Coal quality slippage to be paid by coal supplier or railways
In a bid to assist loss-making power distribution companies (discoms), the Central Electricity Regulatory Commission (CERC) has proposed that payment which they make to power generators would be according to the energy supply to discoms, rather than just plant availability.
The move comes at a time when the plant load factor (PLF) or operating ratio of thermal plants is declining owing to less demand and increasing share of renewable energy, which operates at 20 per cent PLF.
CERC has proposed a new formula for payment to the generating companies (gencos) in its draft tariff regulations for 2019-24.
The regulator has suggested that the plants would declare availability of 80 per cent for the year. This would entail payment of 80 per cent of the annual fixed cost to them. Any slippage would lead to reduction in a proportionate manner. For the balance 20 per cent, payment would be based on 95 per cent plant availability during peak demand.
In its earlier tariff policy, the CERC had proposed shifting incentives based on actual purchase of power. This was opposed by NTPC since it amounted to a situation that if power procurers do not purchase power from NTPC and it does not run its plants at 85 per cent capacity, it would not be entitled to incentives. The regulated returns were linked to availability of NTPC’s plants.
The power tariff paid by discom is divided into two parts — fixed cost which is the capital cost of the plant and energy tariff which is the cost of fuel.
Discoms have to pay the fixed cost to the gencos with which they have signed long-term power purchase agreement, even when there is no supply.
“In the emerging scenario of slackness in demand, growing penetration of RE, the overall utilisation of generation assets (PLF) has been decreasing. However, in the current circumstances, once the generator declares plant availability at the normative level of 85%, the distribution utilities are required to pay the annual fixed cost in full irrespective of scheduling of energy. The changing circumstances have highlighted the need for a re-think on the approach of fixed cost recovery, based on uniform availability throughout the year,” said the draft regulations.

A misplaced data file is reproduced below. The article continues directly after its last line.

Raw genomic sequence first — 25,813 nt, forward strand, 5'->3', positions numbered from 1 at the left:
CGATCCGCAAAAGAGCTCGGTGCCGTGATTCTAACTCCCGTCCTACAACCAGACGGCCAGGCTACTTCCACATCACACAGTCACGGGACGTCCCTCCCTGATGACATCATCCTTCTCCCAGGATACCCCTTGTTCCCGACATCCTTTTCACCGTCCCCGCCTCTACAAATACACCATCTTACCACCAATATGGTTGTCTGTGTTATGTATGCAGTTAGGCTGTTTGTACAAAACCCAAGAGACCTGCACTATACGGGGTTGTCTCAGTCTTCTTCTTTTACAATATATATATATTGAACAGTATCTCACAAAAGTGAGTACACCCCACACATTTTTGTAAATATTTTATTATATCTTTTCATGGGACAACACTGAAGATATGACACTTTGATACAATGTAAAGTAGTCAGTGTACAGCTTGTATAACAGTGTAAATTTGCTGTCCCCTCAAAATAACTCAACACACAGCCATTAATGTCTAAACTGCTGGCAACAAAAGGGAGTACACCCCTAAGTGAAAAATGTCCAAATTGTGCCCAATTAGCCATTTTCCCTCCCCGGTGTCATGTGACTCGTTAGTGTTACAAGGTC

According to the tariff regulations 2012-17, a generating station has to declare availability on a daily basis. Failure to achieve the target plant availability factor leads to dis-incentive in terms of reduction of the fixed charges on proportionate basis and incentive for actual generation above the target availability factor. The target PAF is 85 per cent.
State-owned discoms have been reeling under debt and the reform scheme is yet to improve their loss status.
To compensate the gencos for coal quality, CERC has also proposed a new remedy. Losses arising out of difference in the quality of coal between ‘as billed’ by the supplier and ‘as received’ at the plant’s end would be borne by the coal supplier or the Railways.
This would come as a huge relief for state-owned NTPC and several state gencos which have filed several cases over coal quality with state-owned Coal India Limited. The ministry of coal had proposed third party sampling and quality check but the billing is still contested by many as the difference in quality is borne by the power plant.